The London 2012 Games gave a massive boost to the economy – but have failed to deliver a sporting legacy, a new report says.
The UK economy has received a massive trade and investment boost from the London Olympic and Paralympic Games, according to a new report.
It says additional export sales have brought in £5.9bn, while £1.5bn has come from firms winning new contracts and £2.5bn from new foreign investment.
The latter includes the redevelopment of London’s Battersea Power Station by a Malaysian consortium and projects involving the Chinese technology company Huawei.
Prime Minister David Cameron said: “This £9.9bn boost to the UK economy is a reminder to the world that, if you want the best, if you want professionalism, if you want jobs done on time and on budget then you should think British.
“With companies across the country we are harnessing the Olympic momentum and delivering the lasting business legacy of the Games that will help make Britain a winner in the global race.
“But that’s not where the good news ends. The Games are also delivering a strong social legacy.
The success of UK athletes has not had a dramatic effect on participation
“Last summer, Games Makers changed the way Britain views volunteering. Since then, thousands of people have been inspired to get involved with their local sports clubs.”
Business Secretary Vince Cable has rejected claims the £9.9bn figure is exaggerated.
“It has been independently audited and not been plucked out of the air,” he told Sky News.
He also rejected suggestions a lot of the investment would have happened anyway, saying: “The people who’ve done the analysis have adopted a method of working that tries to screen that out.”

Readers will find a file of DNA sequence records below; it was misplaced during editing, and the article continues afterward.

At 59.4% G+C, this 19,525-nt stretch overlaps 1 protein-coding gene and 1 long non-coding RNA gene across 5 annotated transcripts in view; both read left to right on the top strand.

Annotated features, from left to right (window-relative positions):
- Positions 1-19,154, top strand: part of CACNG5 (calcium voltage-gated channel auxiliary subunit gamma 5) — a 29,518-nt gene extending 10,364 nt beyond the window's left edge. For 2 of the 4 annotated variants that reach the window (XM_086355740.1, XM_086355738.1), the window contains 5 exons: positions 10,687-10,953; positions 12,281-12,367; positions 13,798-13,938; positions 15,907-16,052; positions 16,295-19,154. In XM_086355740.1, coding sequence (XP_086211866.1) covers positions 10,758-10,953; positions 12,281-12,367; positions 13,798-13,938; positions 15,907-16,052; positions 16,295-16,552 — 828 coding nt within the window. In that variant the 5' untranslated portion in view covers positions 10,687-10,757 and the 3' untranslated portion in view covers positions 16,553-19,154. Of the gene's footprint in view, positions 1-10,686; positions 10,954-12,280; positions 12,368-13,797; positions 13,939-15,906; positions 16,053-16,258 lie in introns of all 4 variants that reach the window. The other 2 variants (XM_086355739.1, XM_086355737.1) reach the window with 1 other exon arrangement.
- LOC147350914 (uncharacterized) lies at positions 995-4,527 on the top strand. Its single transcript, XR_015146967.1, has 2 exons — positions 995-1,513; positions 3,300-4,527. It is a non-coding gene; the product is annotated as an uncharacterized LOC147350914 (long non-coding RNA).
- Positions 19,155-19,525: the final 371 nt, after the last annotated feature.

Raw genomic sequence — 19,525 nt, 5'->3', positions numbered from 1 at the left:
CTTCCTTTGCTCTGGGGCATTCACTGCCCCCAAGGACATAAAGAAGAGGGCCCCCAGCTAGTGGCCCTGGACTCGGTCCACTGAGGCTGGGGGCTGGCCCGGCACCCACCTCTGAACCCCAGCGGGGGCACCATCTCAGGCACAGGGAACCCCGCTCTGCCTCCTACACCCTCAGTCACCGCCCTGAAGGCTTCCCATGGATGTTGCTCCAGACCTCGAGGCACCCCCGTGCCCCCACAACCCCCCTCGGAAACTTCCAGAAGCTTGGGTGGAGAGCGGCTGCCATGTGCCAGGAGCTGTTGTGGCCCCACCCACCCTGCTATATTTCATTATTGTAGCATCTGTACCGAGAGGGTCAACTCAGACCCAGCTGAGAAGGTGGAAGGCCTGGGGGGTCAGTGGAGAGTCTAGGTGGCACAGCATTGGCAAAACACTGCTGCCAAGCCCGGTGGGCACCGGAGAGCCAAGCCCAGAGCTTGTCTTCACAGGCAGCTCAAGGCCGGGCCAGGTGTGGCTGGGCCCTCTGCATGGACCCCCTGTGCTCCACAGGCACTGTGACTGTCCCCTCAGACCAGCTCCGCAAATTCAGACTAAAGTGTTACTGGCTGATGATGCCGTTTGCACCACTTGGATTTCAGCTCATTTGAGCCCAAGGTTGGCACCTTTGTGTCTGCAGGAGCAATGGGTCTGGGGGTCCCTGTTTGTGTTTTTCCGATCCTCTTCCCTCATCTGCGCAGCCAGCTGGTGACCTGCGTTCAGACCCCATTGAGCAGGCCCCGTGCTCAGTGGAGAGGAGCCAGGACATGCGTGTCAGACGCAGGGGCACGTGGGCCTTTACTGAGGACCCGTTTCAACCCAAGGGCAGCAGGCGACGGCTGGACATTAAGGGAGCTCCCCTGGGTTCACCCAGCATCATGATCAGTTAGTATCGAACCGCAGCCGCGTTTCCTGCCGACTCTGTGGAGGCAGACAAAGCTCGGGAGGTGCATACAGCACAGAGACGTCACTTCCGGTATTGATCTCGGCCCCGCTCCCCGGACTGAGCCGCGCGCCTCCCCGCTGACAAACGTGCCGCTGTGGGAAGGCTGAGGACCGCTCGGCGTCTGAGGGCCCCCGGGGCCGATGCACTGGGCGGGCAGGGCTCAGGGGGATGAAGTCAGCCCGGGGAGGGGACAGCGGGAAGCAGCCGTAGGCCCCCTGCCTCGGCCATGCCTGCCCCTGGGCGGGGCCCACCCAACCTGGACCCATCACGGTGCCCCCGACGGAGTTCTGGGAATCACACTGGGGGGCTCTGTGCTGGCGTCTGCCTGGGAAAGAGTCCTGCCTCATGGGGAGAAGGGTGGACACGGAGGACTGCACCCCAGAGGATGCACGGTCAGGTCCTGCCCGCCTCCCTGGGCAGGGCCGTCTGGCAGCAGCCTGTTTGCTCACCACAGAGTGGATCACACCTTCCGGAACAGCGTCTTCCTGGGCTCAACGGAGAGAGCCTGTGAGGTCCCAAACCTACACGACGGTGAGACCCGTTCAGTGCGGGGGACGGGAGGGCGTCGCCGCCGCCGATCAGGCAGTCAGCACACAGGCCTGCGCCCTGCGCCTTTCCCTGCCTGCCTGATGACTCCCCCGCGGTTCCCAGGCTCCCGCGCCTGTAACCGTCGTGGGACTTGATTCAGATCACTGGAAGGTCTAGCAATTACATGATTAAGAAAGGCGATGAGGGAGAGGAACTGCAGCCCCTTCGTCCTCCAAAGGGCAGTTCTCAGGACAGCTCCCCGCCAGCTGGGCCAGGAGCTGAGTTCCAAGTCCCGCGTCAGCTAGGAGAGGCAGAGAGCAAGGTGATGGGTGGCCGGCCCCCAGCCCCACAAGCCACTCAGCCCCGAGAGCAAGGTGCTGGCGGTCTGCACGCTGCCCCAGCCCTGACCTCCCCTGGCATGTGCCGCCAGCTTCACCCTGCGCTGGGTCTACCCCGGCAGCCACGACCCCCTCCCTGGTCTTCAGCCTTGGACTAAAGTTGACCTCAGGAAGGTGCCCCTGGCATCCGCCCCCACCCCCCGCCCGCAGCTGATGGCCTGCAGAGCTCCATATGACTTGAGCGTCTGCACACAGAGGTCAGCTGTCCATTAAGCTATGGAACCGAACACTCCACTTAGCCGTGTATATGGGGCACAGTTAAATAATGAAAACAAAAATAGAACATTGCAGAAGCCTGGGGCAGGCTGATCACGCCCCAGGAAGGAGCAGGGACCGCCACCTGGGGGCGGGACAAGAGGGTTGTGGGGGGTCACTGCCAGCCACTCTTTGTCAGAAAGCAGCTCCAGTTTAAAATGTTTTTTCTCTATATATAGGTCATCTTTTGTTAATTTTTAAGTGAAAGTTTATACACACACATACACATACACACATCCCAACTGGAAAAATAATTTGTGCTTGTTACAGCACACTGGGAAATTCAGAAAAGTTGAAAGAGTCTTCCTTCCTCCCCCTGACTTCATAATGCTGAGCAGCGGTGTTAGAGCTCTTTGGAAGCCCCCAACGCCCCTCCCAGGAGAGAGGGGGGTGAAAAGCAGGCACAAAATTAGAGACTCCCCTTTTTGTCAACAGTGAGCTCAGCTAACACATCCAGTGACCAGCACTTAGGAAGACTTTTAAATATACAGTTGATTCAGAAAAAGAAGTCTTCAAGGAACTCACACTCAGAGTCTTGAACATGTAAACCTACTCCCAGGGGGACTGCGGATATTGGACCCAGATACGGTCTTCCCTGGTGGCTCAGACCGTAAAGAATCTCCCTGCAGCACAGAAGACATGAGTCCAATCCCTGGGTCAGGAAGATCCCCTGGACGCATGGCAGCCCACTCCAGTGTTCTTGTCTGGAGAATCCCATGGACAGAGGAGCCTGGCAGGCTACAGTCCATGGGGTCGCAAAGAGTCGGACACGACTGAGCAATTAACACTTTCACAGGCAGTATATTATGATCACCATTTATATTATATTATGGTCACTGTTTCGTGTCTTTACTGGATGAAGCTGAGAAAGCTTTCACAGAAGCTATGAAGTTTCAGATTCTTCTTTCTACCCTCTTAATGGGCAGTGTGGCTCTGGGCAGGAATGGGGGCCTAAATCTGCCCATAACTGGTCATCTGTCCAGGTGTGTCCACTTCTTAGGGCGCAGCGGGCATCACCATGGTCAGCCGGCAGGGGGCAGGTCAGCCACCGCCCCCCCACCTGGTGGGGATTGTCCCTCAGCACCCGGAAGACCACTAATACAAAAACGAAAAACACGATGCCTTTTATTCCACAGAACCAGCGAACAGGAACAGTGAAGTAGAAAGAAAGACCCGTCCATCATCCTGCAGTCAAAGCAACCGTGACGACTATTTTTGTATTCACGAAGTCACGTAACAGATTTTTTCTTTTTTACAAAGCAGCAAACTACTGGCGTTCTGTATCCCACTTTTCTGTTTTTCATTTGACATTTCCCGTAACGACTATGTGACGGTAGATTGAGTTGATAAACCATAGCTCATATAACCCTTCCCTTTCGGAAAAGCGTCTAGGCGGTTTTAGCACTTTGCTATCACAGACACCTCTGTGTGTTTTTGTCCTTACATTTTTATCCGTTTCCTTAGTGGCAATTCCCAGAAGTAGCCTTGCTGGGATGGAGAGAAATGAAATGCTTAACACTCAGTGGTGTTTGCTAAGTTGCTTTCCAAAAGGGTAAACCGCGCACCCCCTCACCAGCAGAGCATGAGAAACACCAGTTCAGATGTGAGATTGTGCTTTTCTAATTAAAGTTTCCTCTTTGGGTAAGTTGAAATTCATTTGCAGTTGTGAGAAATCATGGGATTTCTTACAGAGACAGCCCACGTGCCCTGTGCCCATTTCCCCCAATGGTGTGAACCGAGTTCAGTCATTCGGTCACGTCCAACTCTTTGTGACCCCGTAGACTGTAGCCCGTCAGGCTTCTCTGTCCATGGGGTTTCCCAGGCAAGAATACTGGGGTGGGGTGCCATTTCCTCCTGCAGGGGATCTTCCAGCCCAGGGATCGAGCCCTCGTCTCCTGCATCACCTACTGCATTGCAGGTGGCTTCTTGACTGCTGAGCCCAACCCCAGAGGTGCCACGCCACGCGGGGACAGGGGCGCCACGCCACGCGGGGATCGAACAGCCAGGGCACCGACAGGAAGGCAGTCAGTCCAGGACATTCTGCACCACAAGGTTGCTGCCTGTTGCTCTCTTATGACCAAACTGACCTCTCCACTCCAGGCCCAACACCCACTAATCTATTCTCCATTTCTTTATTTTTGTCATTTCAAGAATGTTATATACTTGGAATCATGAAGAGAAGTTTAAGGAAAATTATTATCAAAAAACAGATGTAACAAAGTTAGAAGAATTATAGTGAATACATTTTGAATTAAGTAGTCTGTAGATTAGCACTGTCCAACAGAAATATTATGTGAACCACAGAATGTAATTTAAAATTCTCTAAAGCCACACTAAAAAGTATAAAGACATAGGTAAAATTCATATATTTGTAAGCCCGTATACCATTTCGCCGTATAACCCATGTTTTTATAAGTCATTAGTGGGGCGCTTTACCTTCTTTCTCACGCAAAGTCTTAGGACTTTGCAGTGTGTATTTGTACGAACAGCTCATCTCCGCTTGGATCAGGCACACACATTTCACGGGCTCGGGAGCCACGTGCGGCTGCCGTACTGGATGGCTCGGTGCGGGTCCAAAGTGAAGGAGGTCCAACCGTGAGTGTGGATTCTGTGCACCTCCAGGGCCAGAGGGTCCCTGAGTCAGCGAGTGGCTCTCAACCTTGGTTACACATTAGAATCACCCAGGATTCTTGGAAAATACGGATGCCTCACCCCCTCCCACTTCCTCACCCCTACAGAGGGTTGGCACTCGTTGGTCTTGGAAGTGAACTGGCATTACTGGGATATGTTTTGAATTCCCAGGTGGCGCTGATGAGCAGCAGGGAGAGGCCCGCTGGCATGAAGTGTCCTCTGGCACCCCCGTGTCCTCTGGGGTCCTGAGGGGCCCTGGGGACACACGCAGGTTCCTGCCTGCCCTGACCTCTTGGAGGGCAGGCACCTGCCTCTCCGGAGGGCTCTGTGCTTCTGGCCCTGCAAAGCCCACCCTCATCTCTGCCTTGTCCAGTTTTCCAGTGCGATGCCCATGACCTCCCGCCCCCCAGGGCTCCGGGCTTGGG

Research carried out for the Government suggests that over the long term the total benefit could reach up to £41bn by 2020.
But a poll conducted exclusively for Sky News suggests a lasting legacy for sport and volunteering is proving harder to achieve.
The poll found that while more than half of respondents believe the Games delivered on their promise to “inspire a generation”, the vast majority were unmoved to take up a new sport or commit to volunteering.
Asked if London 2012 had inspired them to take up a new sport or recreation activity, 88% said it had not.
Among existing participants there was also very little impact, with 80% of those asked saying the Olympics had not prompted them to do more sport.
Among volunteers there was a similar picture, with 89% of respondents saying they had not increased the amount of time they gave as a result of the Olympic example.
Just 6% said they had done more and 3% said they had done less.
While the results challenge the notion that the Olympics could transform behaviour, they do offer some comfort to organisers of what was otherwise a hugely successful Olympics.
Among 16 to 18-year-olds, responses were more positive, with 20% saying they had tried a new sport, 31% saying they had done more sport and 21% saying they had spent more time volunteering.
The poll also revealed mixed attitudes to the Games one year on.
Asked if the Olympics were value for the near £9bn spent on staging them, 41% of people said they were good or very good value for money, while 30% felt they were not worth the investment.
As to whether Britain should stage the Games again the poll revealed a split, with 40% in favour and the same percentage opposed to repeating the 2012 experiment.
Despite these findings, key figures in the Olympic project insist that the Games are delivering on the legacy promises.
Lord Sebastian Coe, chairman of the organising committee and now the Prime Minister’s legacy ambassador, told Sky News: “I think in large part we have inspired.
“Look at waiting lists in sports clubs, they are both optimistic and challenging, but I think there are more people playing sport, and a good chunk of them are young people.”
Lord Coe said his experience was that the appetite was particularly keen in schools.
“I’ve spent a lot of time in the last year, particularly with my legacy work in schools, in primary schools, secondary schools and even in colleges.
“And there’s no doubt at all that PE teachers – and certainly teachers – that did not get sport up until the Games recognise that there is a very powerful momentum and that young people want more sport and so do their parents.”